Private Chat with CSV data

Hi All,

I have a CSV with 50,000 employee records and I want to query the records. One approach I tried is created the embedding and stored the data in vectorDB and used the RetrievalQA chain. However the results are always wrong.

I then tried creating the create_csv_agent and it gives me the correct result. However this cosumes more tokens.

My question is what is right approach to query the CSV data.

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I have done your first approach also and yes, it is extremely sensitive to the query, so you have to adjust very carefully the API parameters, like temperature.

The second is also the best for me, although it is, as you said, inevitably more token consuming.


In the first approach while dealing with CSV let’s take example of following code:

from langchain.chains import RetrievalQA

from langchain.chat_models import ChatOpenAI

llm = ChatOpenAI(model=‘gpt-3.5-turbo’, temperature=1)

retriever = vector_store.as_retriever(search_type=‘similarity’, search_kwargs={‘k’: k})

chain = RetrievalQA.from_chain_type(llm=llm, chain_type=“stuff”, retriever=retriever)

answer =

Here the “k” value is important. Now let’s say that CSV contains thousands of record and the query is expected to return variable data rows…So in this case how to adjust “k” value?

What specific fields does your data contain, and what kind of questions do you expect to ask and what are you expecting to receive as answers?

Let’s say this CSV contains daily attendance data of people. The columns are Name, location, intime, out time etc. So if I want to query how many days, print number of days, dates a particular person was present.

The answer will have variable result. How to achieve this.

After tolerating the terrible output of gpt-4-turbo, back to real gpt-4 for an example that is still rooted in csv as a source, to give an idea of functions that an AI with function-calling ability could send to:

Given your requirements, it seems like you need a more flexible way to query your data. Python’s pandas library is perfect for this. It allows you to read your CSV file into a DataFrame, which you can then query in a variety of ways.

Here’s how you can implement the functions you described:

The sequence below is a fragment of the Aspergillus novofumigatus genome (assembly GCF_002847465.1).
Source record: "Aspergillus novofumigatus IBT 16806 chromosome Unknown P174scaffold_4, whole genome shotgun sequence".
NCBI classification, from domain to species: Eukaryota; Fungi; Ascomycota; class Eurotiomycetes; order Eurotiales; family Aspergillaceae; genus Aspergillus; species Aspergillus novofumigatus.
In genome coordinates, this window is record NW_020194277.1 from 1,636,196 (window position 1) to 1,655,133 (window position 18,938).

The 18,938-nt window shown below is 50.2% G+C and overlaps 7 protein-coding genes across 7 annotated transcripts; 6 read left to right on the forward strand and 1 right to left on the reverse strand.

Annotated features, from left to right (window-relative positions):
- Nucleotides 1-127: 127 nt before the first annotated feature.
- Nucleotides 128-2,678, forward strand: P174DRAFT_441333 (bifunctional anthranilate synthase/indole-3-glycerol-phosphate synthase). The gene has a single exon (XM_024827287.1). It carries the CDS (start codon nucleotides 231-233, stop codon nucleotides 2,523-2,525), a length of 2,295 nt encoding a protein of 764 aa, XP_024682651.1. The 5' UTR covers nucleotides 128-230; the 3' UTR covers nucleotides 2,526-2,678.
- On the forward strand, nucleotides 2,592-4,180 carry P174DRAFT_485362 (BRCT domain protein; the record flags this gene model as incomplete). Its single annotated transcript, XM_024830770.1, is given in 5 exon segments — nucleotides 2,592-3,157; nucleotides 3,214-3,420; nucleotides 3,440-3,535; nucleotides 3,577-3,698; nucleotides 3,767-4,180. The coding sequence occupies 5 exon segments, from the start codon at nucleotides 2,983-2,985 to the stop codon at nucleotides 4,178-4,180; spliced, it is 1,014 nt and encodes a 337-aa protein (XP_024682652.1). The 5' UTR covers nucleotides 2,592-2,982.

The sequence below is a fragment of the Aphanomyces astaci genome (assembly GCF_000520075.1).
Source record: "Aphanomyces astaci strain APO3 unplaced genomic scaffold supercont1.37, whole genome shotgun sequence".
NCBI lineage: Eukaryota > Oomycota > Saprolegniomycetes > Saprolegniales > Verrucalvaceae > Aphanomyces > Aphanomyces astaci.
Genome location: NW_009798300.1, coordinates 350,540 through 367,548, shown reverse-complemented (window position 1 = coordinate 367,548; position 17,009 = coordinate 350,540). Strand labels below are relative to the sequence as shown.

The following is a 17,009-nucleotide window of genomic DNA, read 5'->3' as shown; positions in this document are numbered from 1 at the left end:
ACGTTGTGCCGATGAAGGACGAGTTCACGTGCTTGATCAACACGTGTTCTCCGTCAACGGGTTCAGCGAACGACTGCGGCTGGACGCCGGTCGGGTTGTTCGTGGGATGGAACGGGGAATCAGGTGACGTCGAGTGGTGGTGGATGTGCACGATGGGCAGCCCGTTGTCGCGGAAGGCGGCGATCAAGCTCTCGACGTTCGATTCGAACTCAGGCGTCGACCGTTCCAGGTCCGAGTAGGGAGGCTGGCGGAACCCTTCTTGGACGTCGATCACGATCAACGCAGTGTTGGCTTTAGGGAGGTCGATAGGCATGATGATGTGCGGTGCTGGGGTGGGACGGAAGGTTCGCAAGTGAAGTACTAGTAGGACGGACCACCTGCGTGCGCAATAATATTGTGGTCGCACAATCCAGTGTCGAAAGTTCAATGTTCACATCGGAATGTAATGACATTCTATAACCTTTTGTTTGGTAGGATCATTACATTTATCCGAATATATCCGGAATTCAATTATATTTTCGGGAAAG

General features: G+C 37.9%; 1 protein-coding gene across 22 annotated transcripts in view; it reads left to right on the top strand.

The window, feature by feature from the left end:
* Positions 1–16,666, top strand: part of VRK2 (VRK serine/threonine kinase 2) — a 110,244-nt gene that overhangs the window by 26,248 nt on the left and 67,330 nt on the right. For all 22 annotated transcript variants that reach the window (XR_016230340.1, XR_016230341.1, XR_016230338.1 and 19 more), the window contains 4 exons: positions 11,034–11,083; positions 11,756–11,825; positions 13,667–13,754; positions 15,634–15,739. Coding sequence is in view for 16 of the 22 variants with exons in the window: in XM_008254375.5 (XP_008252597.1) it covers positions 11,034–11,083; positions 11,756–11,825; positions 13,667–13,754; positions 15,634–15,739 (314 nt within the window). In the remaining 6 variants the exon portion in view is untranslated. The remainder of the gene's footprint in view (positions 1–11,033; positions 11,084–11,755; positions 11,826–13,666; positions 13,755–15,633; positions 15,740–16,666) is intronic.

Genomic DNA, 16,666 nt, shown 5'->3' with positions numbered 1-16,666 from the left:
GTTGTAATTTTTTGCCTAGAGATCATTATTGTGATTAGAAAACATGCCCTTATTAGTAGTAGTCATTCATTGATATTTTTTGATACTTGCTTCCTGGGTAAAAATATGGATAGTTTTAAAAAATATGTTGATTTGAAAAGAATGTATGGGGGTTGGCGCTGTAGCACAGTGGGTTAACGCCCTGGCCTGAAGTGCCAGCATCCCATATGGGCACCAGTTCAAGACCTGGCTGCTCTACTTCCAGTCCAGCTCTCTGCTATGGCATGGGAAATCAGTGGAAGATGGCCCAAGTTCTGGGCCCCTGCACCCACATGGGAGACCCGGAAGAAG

import pandas as pd

# Read the CSV file into a DataFrame
df = pd.read_csv('attendance.csv')

# Convert 'intime' and 'outtime' to datetime, assuming they are in 'HH:MM:SS' format
df['intime'] = pd.to_datetime(df['intime'], format='%H:%M:%S').dt.time
df['outtime'] = pd.to_datetime(df['outtime'], format='%H:%M:%S').dt.time

# Convert 'date' to datetime, assuming it's in 'YYYY-MM-DD' format
df['date'] = pd.to_datetime(df['date'], format='%Y-%m-%d')

def list_names(search=None):
    if search is None or search == 'all':
        return df['Name'].unique().tolist()
        return df[df['Name'].str.startswith(search)]['Name'].unique().tolist()

def search_time_records(query):
    name = query.get('employee name')
    date_range = query.get('date range')
    time_range = query.get('time range')

    records = df[df['Name'] == name]

    if date_range:
        start_date, end_date = pd.to_datetime(date_range)
        records = records[(records['date'] >= start_date) & (records['date'] <= end_date)]

    if time_range:
        start_time, end_time = [pd.to_datetime(t, format='%H:%M:%S').time() for t in time_range]
        records = records[(records['intime'] >= start_time) & (records['outtime'] <= end_time)]

    return records

def employee_attendance_count(query):
    records = search_time_records(query)
    return len(records)

In this code:

  • list_names function returns a list of unique names in the DataFrame. If a search string is provided, it returns names that start with that string.
  • search_time_records function filters the DataFrame based on the provided query, which can include an employee name, a date range, and a time range. It returns the filtered records.
  • employee_attendance_count function uses search_time_records to get the relevant records and then returns the count.

You can call these functions with a dictionary representing your query. For example:

query = {
    'employee name': 'John Doe',
    'date range': ['2024-01-01', '2024-01-31'],
    'time range': ['09:00:00', '17:00:00']


This code assumes that your date and time are in ‘YYYY-MM-DD’ and ‘HH:MM:SS’ formats respectively. If they are in a different format, you should adjust the pd.to_datetime calls accordingly.

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I’m sure you’re aware that an LLM is not a match for basic query language (SQL, et al) and for that reason, I suspect you are involving the LLM because you have a need for semantic language/NLP interface.

In other words, you’d like a system that allows a user to use natural language to retrieve data and this is the reason you’re involving an LLM.

If this is true, you’re in luck, because there is a simple solution that requires very few tokens, and is far quicker/more accurate.

To approach this, understand what each part of the equation does best. The LLM is used to understand the user’s request, while structured query language (not necessarily “SQL”) is used recover the data.

For simplicity of this example, I’ll use SQL and provide you with a step-by-step to recreate the functionality you desire. My approach is different from @_j above – his eliminates the LLM where I’m combining the two:

  1. Import your CSV into a simple/quick datastore that can be queried based on dynamically created query language. The key being that it’s intended to interpret dynamic commands, which is why SQL is a good match. For this demo, I’d go with something ultra-basic/quick/easy like MySQL
  2. Create an LLM prompt that explains the CSV that’s stored in MySQL (the table, the purpose of the columns, etc)
  3. Write your own UI (or re-use one of the open-source UI’s available) to create a customer-facing chat-bot (much easier than it sounds, can be done in less than 50 lines of code and created by GPT).
  4. Behind the scenes, every prompt will include your explanation of the data, asking the LLM to create SQL that produces the records requested by the user.